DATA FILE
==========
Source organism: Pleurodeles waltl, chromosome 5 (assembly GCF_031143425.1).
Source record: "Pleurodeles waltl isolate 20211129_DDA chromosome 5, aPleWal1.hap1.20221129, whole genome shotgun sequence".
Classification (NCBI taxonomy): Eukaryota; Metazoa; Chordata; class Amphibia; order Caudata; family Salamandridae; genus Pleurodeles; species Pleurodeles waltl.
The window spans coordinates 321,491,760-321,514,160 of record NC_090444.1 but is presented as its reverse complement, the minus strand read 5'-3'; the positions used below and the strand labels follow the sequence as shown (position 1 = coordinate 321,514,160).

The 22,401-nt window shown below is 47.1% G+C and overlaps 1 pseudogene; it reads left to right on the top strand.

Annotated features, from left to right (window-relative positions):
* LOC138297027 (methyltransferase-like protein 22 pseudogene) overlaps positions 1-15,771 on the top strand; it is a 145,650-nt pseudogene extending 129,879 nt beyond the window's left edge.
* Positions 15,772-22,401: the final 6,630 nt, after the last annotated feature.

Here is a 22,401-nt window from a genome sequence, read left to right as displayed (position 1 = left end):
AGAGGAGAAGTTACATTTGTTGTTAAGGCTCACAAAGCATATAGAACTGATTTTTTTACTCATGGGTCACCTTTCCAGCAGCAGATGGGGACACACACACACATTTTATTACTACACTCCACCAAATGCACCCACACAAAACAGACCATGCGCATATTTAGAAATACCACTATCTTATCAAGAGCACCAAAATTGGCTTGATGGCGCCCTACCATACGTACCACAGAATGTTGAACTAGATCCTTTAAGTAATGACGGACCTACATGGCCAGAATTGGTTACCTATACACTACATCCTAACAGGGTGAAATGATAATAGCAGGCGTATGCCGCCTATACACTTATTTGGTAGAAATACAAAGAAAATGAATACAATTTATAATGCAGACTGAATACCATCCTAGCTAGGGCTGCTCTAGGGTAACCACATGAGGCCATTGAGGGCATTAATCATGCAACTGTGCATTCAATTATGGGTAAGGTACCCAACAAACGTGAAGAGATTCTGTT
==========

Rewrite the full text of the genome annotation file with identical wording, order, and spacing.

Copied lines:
Source organism: Pleurodeles waltl, chromosome 5 (assembly GCF_031143425.1).
Source record: "Pleurodeles waltl isolate 20211129_DDA chromosome 5, aPleWal1.hap1.20221129, whole genome shotgun sequence".
Classification (NCBI taxonomy): Eukaryota; Metazoa; Chordata; class Amphibia; order Caudata; family Salamandridae; genus Pleurodeles; species Pleurodeles waltl.
The window spans coordinates 321,491,760-321,514,160 of record NC_090444.1 but is presented as its reverse complement, the minus strand read 5'-3'; the positions used below and the strand labels follow the sequence as shown (position 1 = coordinate 321,514,160).

The 22,401-nt window shown below is 47.1% G+C and overlaps 1 pseudogene; it reads left to right on the top strand.

Annotated features, from left to right (window-relative positions):
* LOC138297027 (methyltransferase-like protein 22 pseudogene) overlaps positions 1-15,771 on the top strand; it is a 145,650-nt pseudogene extending 129,879 nt beyond the window's left edge.
* Positions 15,772-22,401: the final 6,630 nt, after the last annotated feature.

Here is a 22,401-nt window from a genome sequence, read left to right as displayed (position 1 = left end):
AGAGGAGAAGTTACATTTGTTGTTAAGGCTCACAAAGCATATAGAACTGATTTTTTTACTCATGGGTCACCTTTCCAGCAGCAGATGGGGACACACACACACATTTTATTACTACACTCCACCAAATGCACCCACACAAAACAGACCATGCGCATATTTAGAAATACCACTATCTTATCAAGAGCACCAAAATTGGCTTGATGGCGCCCTACCATACGTACCACAGAATGTTGAACTAGATCCTTTAAGTAATGACGGACCTACATGGCCAGAATTGGTTACCTATACACTACATCCTAACAGGGTGAAATGATAATAGCAGGCGTATGCCGCCTATACACTTATTTGGTAGAAATACAAAGAAAATGAATACAATTTATAATGCAGACTGAATACCATCCTAGCTAGGGCTGCTCTAGGGTAACCACATGAGGCCATTGAGGGCATTAATCATGCAACTGTGCATTCAATTATGGGTAAGGTACCCAACAAACGTGAAGAGATTCTGTT